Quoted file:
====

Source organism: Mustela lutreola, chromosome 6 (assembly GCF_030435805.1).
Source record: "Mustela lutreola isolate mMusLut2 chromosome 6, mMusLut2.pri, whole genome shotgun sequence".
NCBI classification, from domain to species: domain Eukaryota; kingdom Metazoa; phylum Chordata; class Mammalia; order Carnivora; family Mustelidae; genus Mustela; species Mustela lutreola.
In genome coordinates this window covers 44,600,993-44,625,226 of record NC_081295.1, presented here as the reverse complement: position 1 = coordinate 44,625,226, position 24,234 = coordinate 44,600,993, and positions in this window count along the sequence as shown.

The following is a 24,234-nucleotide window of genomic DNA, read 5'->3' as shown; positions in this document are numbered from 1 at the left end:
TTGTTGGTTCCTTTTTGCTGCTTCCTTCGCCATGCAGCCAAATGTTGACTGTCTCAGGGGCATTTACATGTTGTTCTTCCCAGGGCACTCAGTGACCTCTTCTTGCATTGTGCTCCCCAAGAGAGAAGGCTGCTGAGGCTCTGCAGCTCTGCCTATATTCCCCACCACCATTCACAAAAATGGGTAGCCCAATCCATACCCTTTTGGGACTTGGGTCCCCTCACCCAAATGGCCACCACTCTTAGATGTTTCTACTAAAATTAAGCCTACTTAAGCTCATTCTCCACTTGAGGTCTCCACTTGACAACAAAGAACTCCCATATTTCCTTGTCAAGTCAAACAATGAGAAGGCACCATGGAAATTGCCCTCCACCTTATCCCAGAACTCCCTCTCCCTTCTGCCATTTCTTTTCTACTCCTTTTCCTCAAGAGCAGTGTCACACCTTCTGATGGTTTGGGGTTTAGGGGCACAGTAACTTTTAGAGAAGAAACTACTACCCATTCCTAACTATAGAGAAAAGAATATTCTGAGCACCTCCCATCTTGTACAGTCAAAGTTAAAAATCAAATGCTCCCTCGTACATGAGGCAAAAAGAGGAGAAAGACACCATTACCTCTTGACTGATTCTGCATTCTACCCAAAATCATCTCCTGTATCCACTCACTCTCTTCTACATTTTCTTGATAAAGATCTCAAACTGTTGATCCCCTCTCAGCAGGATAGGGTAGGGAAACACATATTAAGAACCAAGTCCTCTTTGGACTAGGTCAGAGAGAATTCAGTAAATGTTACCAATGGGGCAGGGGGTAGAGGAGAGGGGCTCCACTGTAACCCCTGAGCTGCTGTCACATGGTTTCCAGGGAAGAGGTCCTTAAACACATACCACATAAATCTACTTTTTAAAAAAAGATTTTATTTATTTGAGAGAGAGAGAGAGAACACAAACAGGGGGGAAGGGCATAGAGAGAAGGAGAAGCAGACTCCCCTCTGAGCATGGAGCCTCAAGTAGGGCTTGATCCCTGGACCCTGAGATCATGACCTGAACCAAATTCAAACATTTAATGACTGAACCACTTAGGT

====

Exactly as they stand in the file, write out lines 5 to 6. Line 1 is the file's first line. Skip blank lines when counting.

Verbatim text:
The following is a 24,234-nucleotide window of genomic DNA, read 5'->3' as shown; positions in this document are numbered from 1 at the left end:
TTGTTGGTTCCTTTTTGCTGCTTCCTTCGCCATGCAGCCAAATGTTGACTGTCTCAGGGGCATTTACATGTTGTTCTTCCCAGGGCACTCAGTGACCTCTTCTTGCATTGTGCTCCCCAAGAGAGAAGGCTGCTGAGGCTCTGCAGCTCTGCCTATATTCCCCACCACCATTCACAAAAATGGGTAGCCCAATCCATACCCTTTTGGGACTTGGGTCCCCTCACCCAAATGGCCACCACTCTTAGATGTTTCTACTAAAATTAAGCCTACTTAAGCTCATTCTCCACTTGAGGTCTCCACTTGACAACAAAGAACTCCCATATTTCCTTGTCAAGTCAAACAATGAGAAGGCACCATGGAAATTGCCCTCCACCTTATCCCAGAACTCCCTCTCCCTTCTGCCATTTCTTTTCTACTCCTTTTCCTCAAGAGCAGTGTCACACCTTCTGATGGTTTGGGGTTTAGGGGCACAGTAACTTTTAGAGAAGAAACTACTACCCATTCCTAACTATAGAGAAAAGAATATTCTGAGCACCTCCCATCTTGTACAGTCAAAGTTAAAAATCAAATGCTCCCTCGTACATGAGGCAAAAAGAGGAGAAAGACACCATTACCTCTTGACTGATTCTGCATTCTACCCAAAATCATCTCCTGTATCCACTCACTCTCTTCTACATTTTCTTGATAAAGATCTCAAACTGTTGATCCCCTCTCAGCAGGATAGGGTAGGGAAACACATATTAAGAACCAAGTCCTCTTTGGACTAGGTCAGAGAGAATTCAGTAAATGTTACCAATGGGGCAGGGGGTAGAGGAGAGGGGCTCCACTGTAACCCCTGAGCTGCTGTCACATGGTTTCCAGGGAAGAGGTCCTTAAACACATACCACATAAATCTACTTTTTAAAAAAAGATTTTATTTATTTGAGAGAGAGAGAGAGAACACAAACAGGGGGGAAGGGCATAGAGAGAAGGAGAAGCAGACTCCCCTCTGAGCATGGAGCCTCAAGTAGGGCTTGATCCCTGGACCCTGAGATCATGACCTGAACCAAATTCAAACATTTAATGACTGAACCACTTAGGT